Can Animals Think?

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The Keeper Always Falls for That One a sad fact of life is that it is easier to spot evidence of intelligence in devious behavior than in acts of cooperation or love. Sophisticated acts of deception involve the conscious planting of false beliefs in others, which in turn implies awareness that others have mental states that can be manipulated. British psychologist Andrew Whiten of the University of St. Andrews in Scotland says this ability is a "mental Rubicon" dividing humans and at least the other great apes from the rest of the animal kingdom.

While psychologists have studied various forms of animal deception, zookeepers are its targets every day. Helen Shewman, of the Woodland Park Zoo in Seattle, Wash., recalls that one day she dropped an orange through a feeding porthole for Meladi, one of the female orangutans. Instead of moving away, Meladi looked Helen in the eye and held out her hand. Thinking that the orange must have rolled off somewhere inaccessible, Helen gave her another one. When Meladi shuffled off Helen noticed that she had hidden the original orange in her other hand.

Tawan, the colony's dominant male, watched this whole charade, and the next day he too looked Helen in the eye and pretended that he had not yet received an orange. "Are you sure you don't have one?" Helen asked. He continued to hold her gaze and held out his hand. Relenting, she gave him another, then noticed that he had been hiding his orange under his foot.

We Gotta Get Outta This Place while all sorts of animals have tried to break out of captivity, orangutans are the master escape artists of the menagerie. Besides picking locks, orangs have been known to make insulating mitts out of straw in order to climb over electric fences. Indeed, orangs have become design consultants: some zookeepers have used them to test new enclosures on the theory that if an orang can't find a way out, no other species of ape will. How do the orangs do it? One ingredient of success may be a patient, observing temperament. Zoologist Ben Beck once noted that if you give a screwdriver to a chimpanzee, it will try to use it for everything except its intended purpose. Give one to a gorilla, and it will first rear back in horror--"Oh, my God, it's going to hurt me!"--then try to eat it, and ultimately forget about it. Give it to an orangutan, however, and the ape will first hide it and then, once you have gone, use it to dismantle the cage.

Along with Fu Manchu's crafty getaways, the most memorable orang escapes include a breakout at the Topeka Zoo. Jonathan, a young male, had been temporarily isolated in a holding area and resented it mightily. Keepers were not particularly worried because his cage was secured with an elaborate "guillotine" door that opened vertically and was remotely controlled by pneumatic pressure. When the door was closed, its top fit between two plates. As an extra precaution, a keeper would insert a pin through keyhole-like apertures in the plates and in the top of the door. The 5-in. pin would then be flopped over so that it could not be withdrawn without being flipped into the proper position. Taken together, these redundant security systems should have been able to contain most humans, much less an ape.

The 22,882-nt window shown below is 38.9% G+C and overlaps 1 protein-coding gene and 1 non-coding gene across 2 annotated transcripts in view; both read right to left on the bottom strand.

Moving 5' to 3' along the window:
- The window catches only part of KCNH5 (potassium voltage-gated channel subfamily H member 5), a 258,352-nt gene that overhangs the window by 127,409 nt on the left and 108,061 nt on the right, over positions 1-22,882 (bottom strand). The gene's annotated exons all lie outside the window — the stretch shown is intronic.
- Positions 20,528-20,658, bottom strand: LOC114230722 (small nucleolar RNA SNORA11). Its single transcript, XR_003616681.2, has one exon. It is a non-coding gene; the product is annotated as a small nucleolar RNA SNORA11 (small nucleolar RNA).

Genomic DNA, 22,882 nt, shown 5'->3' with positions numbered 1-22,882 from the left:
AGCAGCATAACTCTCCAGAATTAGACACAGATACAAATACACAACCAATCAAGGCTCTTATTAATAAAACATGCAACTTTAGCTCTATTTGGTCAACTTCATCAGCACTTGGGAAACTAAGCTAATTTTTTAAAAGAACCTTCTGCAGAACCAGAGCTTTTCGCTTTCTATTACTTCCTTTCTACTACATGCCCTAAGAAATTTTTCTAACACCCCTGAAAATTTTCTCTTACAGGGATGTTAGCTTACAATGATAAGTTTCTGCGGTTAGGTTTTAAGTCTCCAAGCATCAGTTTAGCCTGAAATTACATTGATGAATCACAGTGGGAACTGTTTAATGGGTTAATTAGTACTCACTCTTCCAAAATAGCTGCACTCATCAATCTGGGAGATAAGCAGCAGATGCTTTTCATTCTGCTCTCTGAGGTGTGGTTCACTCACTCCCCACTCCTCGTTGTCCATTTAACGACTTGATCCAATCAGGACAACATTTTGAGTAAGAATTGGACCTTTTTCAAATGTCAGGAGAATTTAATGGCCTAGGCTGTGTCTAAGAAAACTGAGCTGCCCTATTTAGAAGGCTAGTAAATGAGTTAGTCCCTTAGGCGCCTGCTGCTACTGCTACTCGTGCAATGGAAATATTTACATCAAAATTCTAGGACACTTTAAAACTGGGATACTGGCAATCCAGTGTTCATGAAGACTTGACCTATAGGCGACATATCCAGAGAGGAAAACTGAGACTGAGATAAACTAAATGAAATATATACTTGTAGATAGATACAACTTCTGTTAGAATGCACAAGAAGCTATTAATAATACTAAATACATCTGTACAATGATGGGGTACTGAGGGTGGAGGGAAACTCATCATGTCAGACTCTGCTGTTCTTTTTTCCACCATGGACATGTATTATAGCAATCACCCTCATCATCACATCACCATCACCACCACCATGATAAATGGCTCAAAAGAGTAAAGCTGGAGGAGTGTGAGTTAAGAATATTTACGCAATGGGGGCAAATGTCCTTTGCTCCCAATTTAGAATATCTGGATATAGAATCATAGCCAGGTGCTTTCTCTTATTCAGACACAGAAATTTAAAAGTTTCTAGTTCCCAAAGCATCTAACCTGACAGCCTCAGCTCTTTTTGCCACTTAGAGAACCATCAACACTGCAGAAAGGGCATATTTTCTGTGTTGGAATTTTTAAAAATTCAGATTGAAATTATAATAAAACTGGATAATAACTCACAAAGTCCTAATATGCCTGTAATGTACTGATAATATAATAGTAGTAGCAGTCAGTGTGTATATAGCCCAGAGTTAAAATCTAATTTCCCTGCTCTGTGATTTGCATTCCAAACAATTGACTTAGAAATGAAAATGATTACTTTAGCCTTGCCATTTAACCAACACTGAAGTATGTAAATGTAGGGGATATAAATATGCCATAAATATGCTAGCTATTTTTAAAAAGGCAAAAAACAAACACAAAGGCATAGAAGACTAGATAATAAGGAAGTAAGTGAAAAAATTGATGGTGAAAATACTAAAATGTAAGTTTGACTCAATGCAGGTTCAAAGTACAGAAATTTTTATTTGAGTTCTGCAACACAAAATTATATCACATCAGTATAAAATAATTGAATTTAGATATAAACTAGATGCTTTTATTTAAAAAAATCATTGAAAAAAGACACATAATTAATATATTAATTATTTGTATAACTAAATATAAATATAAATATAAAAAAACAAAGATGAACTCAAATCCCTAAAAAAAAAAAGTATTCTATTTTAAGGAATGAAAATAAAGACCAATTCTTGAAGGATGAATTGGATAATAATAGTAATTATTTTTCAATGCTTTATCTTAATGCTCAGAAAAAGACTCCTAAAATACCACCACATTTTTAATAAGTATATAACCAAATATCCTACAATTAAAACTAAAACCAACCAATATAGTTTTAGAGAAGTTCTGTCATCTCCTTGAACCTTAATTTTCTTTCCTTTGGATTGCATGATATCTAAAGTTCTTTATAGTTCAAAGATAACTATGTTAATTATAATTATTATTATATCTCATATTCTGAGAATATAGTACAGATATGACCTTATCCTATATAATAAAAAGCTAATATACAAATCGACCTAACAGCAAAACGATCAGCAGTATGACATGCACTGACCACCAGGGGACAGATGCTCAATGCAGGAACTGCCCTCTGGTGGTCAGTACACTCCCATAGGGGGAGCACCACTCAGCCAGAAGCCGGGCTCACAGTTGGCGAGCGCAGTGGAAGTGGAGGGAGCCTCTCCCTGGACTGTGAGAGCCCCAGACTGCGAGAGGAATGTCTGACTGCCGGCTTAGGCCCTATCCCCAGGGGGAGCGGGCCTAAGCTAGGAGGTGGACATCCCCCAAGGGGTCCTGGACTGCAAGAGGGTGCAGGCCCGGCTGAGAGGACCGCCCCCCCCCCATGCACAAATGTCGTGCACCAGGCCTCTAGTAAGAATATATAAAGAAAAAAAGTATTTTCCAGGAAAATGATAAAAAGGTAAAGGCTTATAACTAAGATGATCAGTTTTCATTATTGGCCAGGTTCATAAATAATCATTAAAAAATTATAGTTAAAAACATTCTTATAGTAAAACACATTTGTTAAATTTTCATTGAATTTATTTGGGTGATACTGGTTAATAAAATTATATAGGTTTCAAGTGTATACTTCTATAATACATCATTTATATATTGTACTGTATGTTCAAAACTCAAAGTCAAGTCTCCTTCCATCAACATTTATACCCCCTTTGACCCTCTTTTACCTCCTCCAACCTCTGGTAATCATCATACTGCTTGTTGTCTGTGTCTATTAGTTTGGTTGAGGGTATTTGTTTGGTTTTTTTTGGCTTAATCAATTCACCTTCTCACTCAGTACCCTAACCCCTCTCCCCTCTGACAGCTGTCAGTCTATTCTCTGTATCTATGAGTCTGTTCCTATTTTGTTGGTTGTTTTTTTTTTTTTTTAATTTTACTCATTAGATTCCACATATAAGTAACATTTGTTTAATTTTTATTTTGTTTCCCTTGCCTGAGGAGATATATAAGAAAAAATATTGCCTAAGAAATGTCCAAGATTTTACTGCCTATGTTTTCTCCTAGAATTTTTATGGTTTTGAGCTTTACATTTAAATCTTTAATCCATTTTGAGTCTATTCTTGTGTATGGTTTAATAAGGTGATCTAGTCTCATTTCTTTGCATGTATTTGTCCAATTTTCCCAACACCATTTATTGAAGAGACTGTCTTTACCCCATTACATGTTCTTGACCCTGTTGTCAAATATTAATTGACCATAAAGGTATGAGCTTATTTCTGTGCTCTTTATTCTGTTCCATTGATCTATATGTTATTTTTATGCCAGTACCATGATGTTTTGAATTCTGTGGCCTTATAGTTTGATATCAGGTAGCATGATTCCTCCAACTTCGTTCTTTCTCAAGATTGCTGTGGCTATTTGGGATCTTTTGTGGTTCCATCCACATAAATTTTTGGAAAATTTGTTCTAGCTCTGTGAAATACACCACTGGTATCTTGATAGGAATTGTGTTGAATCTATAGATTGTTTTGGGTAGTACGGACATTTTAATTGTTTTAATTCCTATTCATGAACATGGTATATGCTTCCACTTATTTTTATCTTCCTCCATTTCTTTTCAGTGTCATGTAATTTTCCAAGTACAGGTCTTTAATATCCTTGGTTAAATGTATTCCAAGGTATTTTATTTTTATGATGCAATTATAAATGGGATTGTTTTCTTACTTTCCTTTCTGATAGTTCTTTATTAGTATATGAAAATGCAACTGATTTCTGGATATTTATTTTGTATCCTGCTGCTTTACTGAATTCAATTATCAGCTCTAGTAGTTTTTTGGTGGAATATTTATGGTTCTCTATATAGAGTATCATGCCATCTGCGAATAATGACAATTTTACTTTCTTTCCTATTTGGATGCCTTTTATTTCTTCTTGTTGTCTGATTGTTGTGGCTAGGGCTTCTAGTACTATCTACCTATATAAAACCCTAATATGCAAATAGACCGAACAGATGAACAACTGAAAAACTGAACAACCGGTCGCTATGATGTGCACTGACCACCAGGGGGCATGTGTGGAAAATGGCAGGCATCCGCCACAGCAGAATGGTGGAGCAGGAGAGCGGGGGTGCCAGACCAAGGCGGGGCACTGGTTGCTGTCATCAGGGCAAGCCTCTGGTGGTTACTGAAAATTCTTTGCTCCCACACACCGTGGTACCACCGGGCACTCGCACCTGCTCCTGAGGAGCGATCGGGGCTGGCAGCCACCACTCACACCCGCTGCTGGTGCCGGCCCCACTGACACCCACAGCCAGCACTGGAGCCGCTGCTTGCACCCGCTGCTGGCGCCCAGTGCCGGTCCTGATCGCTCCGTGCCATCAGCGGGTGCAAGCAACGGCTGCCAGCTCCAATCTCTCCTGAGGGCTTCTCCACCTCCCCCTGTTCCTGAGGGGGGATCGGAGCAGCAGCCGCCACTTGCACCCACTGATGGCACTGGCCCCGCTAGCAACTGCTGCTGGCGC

Nonetheless, a volunteer who regularly came to play with an infant orang in a neighboring cage began reporting that she could see Jonathan fiddling with something at the top of his cage. Geoff Creswell, a keeper, investigated, but when he looked in on the orang, Jonathan was always sitting quietly in a corner. Always, that is, until the day Creswell had a sudden, heart-stopping encounter with the big male outside his cage in a corridor of the holding area. After Jonathan had been put back behind bars, the keepers discovered that he had used a piece of cardboard to flip the pin into position so that it could be pushed out.

Jonathan's escape offered evidence of a panoply of higher mental abilities. He concealed his efforts from the humans in charge of him (but seemed not to realize that the person visiting the next cage might snitch on him); he figured out the workings of the locking mechanism and then fashioned a tool that enabled him to pick the lock. Perhaps most impressive was the planning and perseverance that went into this feat.

Sally Boysen, a psychologist at Ohio State University, probed the degree to which a chimp's ability to reason is subservient to the animal's desires. Her experiment involved two female chimps, Sheba and Sarah, and centered on a game in which Sheba would be shown two dishes filled with different amounts of treats. The first dish Sheba pointed to would be given to Sarah, meaning that Sheba had to think smaller to get larger. When she could actually see the treats, Sheba invariably pointed to the larger amount, only to see them given to Sarah. However, when tokens were substituted for real food, Sheba quickly realized that pointing to the smaller amount would get her the larger amount. It would seem that in the presence of real food, Sheba's appetites persistently overcame her ability to reason. When temptation was removed, Sheba could bring her cognitive abilities to bear and achieve her desired, albeit selfish, goal.

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